- The Washington Times - Friday, March 28, 2008

Life for preteen Lior Liebling, the real-life subject of Ilana Trachtman’s “Praying With Lior,” seems rather complicated. In addition to all the issues of self-esteem and acceptance that youngsters his age must face, he has Down syndrome and lost his mother to breast cancer when he was just 6.

Faith, on the other hand, is a much simpler matter for him. Born to rabbis Mordechai Liebling and the late Devora Bartnoff, the youngster davens, or prays, with reckless abandon and sings spiritual songs at the top of his lungs. He inspires others at his Philadelphia-based religious school and synagogue to raise their voices in praise, too.

“If there is a God,” says his big brother, Yoni, “then Lior’s definitely closer to God than anyone I know.”

But is he really, or is prayer just something that Lior uses to earn attention and praise in his close-knit religious community? Is a disability that many would consider a curse really a calling card to the higher power, or is religion merely a fun hobby or a game of mimicry for the youngster?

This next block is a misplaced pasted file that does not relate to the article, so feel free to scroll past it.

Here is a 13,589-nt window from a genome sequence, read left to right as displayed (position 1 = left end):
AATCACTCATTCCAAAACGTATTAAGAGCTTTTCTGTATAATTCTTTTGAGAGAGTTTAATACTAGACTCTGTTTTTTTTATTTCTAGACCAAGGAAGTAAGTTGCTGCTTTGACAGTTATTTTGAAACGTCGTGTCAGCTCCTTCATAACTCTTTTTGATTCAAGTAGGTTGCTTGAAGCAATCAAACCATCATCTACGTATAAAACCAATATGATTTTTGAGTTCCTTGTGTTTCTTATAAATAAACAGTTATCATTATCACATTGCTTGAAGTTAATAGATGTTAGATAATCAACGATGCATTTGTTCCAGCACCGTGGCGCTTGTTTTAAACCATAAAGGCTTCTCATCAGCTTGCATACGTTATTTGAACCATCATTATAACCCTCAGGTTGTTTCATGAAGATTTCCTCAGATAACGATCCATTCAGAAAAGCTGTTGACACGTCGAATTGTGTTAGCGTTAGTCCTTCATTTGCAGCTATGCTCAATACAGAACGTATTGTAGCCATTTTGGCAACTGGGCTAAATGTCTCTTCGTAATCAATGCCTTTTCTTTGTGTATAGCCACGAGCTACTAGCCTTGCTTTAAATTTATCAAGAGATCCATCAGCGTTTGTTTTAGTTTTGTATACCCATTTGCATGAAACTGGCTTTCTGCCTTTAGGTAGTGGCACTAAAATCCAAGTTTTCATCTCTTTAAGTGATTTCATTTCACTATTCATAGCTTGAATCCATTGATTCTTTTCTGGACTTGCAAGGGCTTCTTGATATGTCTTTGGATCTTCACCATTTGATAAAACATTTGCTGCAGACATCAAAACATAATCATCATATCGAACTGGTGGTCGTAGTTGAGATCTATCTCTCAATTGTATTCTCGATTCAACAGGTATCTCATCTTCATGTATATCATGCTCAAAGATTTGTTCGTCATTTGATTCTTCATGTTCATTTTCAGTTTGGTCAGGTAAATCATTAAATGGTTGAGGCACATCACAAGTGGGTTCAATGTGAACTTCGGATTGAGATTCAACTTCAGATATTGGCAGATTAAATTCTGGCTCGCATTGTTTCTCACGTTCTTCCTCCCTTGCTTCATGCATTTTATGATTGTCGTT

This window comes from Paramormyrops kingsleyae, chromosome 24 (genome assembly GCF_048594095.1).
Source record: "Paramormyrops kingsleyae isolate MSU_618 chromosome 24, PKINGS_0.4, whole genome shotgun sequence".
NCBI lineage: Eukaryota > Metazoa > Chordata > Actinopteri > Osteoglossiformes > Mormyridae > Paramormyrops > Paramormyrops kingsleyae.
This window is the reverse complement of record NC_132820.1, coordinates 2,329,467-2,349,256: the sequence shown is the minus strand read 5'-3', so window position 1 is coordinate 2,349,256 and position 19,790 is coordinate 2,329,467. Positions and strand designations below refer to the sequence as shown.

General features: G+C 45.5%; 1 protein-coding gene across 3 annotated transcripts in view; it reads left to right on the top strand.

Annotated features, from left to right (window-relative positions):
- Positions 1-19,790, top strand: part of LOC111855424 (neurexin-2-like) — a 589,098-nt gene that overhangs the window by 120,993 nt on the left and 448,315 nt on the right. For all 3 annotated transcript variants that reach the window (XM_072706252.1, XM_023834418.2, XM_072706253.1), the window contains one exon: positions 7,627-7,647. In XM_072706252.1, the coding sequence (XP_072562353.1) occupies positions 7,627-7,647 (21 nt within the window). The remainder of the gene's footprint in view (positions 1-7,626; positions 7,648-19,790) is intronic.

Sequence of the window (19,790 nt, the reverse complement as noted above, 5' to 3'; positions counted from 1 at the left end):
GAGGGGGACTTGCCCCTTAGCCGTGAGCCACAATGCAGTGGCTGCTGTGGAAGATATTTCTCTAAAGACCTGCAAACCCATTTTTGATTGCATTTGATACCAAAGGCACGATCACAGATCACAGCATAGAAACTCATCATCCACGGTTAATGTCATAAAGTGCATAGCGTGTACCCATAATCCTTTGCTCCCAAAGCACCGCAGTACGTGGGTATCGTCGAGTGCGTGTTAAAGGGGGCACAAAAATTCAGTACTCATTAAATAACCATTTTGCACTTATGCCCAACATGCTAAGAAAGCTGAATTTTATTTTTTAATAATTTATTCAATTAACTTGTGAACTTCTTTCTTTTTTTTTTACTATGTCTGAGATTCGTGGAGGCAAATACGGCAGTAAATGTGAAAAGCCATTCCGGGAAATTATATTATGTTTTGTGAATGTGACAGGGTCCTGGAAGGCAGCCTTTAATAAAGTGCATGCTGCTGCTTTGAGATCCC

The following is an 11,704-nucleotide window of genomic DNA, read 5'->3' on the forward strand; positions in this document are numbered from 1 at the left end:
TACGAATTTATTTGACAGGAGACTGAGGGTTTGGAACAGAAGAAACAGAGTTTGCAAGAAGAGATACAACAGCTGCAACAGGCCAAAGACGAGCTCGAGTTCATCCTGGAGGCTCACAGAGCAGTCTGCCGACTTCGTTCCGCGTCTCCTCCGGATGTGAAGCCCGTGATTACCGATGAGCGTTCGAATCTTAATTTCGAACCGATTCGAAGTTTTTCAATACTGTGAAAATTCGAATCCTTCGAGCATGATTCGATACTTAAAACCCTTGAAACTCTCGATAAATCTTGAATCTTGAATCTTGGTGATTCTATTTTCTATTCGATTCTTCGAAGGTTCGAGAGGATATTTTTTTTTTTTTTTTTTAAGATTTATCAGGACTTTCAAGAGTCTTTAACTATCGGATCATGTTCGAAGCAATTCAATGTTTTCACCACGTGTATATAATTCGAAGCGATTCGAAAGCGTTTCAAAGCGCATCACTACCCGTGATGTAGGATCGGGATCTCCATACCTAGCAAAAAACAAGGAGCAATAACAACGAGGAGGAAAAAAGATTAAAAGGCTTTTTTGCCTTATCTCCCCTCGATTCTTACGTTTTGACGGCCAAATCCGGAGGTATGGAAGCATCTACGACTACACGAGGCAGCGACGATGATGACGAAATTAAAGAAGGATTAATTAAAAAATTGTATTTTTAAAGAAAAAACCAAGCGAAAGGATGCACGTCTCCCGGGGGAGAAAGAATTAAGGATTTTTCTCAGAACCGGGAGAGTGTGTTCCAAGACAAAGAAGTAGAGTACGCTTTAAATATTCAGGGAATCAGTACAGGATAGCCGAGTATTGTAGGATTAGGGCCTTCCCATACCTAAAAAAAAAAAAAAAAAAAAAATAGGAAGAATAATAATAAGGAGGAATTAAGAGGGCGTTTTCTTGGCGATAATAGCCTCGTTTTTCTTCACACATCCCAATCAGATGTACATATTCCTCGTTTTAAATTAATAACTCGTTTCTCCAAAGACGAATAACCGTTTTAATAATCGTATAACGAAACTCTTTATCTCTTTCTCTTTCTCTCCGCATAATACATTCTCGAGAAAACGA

The answers to these questions never fully materialize in Miss Trachtman’s film, nor does any bigger-picture context — although the absences don’t much diminish the documentary’s impact.

As we observe Lior in the tense months leading up to his bar mitzvah (can he really do it?) it becomes clear that in religion, he has found something that makes absolute sense to him and makes his heart sing.

The joy Lior gets from his spiritual practice is a testament to the patience, tolerance and understanding of both his family and the community at large.

“Praying With Lior” is very much about faith — about believing in God, yes, but even more about believing in people, whatever handicaps and challenges they might face.

The film isn’t a glitzy, high-budget flick. Some have argued it has a home-movie feel to it — a claim bolstered by Miss Trachtman’s sometimes inane questions asked from off-camera. Luckily, Lior’s instantly likable personality and charisma provide a distraction from any production or editing shortcomings.

As Miss Trachtman’s first independent feature film (her background is in TV), “Praying With Lior” gets her off to a nice start. It already has won several awards (including the audience award for best documentary at the 2007 Washington Jewish Film Festival) and is likely to win a few hearts in theaters as well.

***

TITLE: “Praying With Lior”

RATING: Not rated (Some difficult themes and personal loss)

CREDITS: Directed by Ilana Trachtman.

RUNNING TIME: 87 minutes

WEB SITE: www.prayingwithlior.com

MAXIMUM RATING: FOUR STAR

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